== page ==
Many people across the UK traditionally eat fish and chips on Good Friday, which this year lands on 2 April.
But why is it a tradition and where did it come from?
Here’s what you need to know about why we eat fish on Good Friday - and an easy recipe for making fish and chips at home.
Christians believe that Jesus was executed on Good Friday, sacrificing his flesh for our sins.
For centuries, Christians have abstained from eating meat on Good Friday, and this was a rule laid out by the Vatican.
Today, many people, whether they’re religious or not, choose to eat fish instead of meat on Good Friday. Since fish are cold-blooded, their meat is thought to be different to the meat of warm-blooded animals.
Fish also have Christian connotations having been used as a secret symbol by Christians to identify each other when their religion was temporarily banned.
Many of Jesus Christ’s followers were also fishermen.
Some devout followers of the religion take the Good Friday tradition further and eat fish rather than meat every Friday.
There were also plenty of meat-free days in the medieval Christian calendar alongside Good Friday, including Fridays, Wednesdays, Saturdays, Advent and Lent.
If you're looking to partake in a fishy Good Friday, here’s a recipe you can try at home for fish and chips.
Below we've included two recipes for fish and chips - one for the healthier baked option and the other a traditional beer-battered version.
For the chips:
800g/ 1lb 12 oz floury potatoes, scrubbed and cut into chips
2 tbsp olive oil
For the fish:
50g fresh breadcrumb
zest 1 lemon
2 tbsp chopped flat-leaf parsley
4 x 140g/5oz thick sustainable white fish fillets
200g/ 7oz cherry tomato
Heat oven to 220C/200C fan/gas 7.
Pat chips dry on kitchen paper, then lay in a single layer on a large baking tray. Drizzle with half the olive oil and season with salt.
Cook for 40 mins, turning after 20 mins, so they cook evenly.
Mix the breadcrumbs with the lemon zest and parsley, then season well.
Top the cod evenly with the breadcrumb mixture, then drizzle with the remaining oil.
Put in a roasting tin with the cherry tomatoes, then bake in the oven for the final 10 mins of the chips’ cooking time.
For the fish:
50g plain flour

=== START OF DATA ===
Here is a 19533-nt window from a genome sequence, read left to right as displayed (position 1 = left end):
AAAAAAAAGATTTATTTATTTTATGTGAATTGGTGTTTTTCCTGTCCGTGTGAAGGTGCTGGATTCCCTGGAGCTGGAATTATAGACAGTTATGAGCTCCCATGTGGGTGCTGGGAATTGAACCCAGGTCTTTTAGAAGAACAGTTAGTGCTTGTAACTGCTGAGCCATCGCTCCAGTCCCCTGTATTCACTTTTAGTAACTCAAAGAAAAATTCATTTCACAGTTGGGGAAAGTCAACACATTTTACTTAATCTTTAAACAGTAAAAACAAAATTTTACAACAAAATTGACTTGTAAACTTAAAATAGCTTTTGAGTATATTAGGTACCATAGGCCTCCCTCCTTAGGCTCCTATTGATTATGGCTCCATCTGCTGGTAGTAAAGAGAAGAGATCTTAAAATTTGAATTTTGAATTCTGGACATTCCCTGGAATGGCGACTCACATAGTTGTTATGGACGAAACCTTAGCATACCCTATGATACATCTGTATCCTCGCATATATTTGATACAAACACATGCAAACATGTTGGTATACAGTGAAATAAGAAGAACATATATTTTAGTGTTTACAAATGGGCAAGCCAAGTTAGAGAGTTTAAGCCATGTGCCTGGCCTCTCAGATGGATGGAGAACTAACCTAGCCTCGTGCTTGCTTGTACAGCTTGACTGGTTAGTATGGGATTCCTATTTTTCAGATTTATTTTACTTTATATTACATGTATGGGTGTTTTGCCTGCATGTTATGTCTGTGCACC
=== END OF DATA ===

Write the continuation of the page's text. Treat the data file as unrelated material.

1 tsp baking powder
75ml lager beer
75ml sparkling water
about 1 litre sunflower oil, for frying
400g fillet sustainable cod, hake or haddock, halved
For the chips:
750g potatoes, Maris Piper or Desiree, peeled and sliced into thick chips
2 tbsp plain flour
2 tbsp sunflower oil
Combine the flour, cornflour, baking powder and turmeric in a large bowl, season, then spoon 1 tbsp onto a plate and set aside.
Gradually pour the beer and water into the bowl, stirring with a wooden spoon until you have a smooth, lump-free batter. Leave to rest for 30 mins while you prepare the chips.
Heat oven to 200C/fan 180C/gas 6. Boil a large pan of water, then add the chipped potatoes and boil for 2-3 mins until the outsides are just tender but not soft. Drain well, then tip onto a large baking tray with the flour, oil and some salt.
Gently toss together until all the potatoes are evenly coated and the flour is no longer dusty. Roast for 30 mins, turning occasionally, until the chips are golden and crisp.
To cook the fish, heat the 1 litre oil in a deep saucepan until a drop of batter sizzles and crisps up straight away.
Pat the fish dry with kitchen paper, then toss it in the reserved turmeric flour mix. Shake off any excess, then dip into the batter.
Carefully lower each fillet into the hot oil and fry for 6-8 mins – depending on the thickness of the fish – until golden and crisp. Using a large slotted spoon, lift out the fish, drain on kitchen paper, then sprinkle with salt.
Serve with the hot chips and sauce of your choice.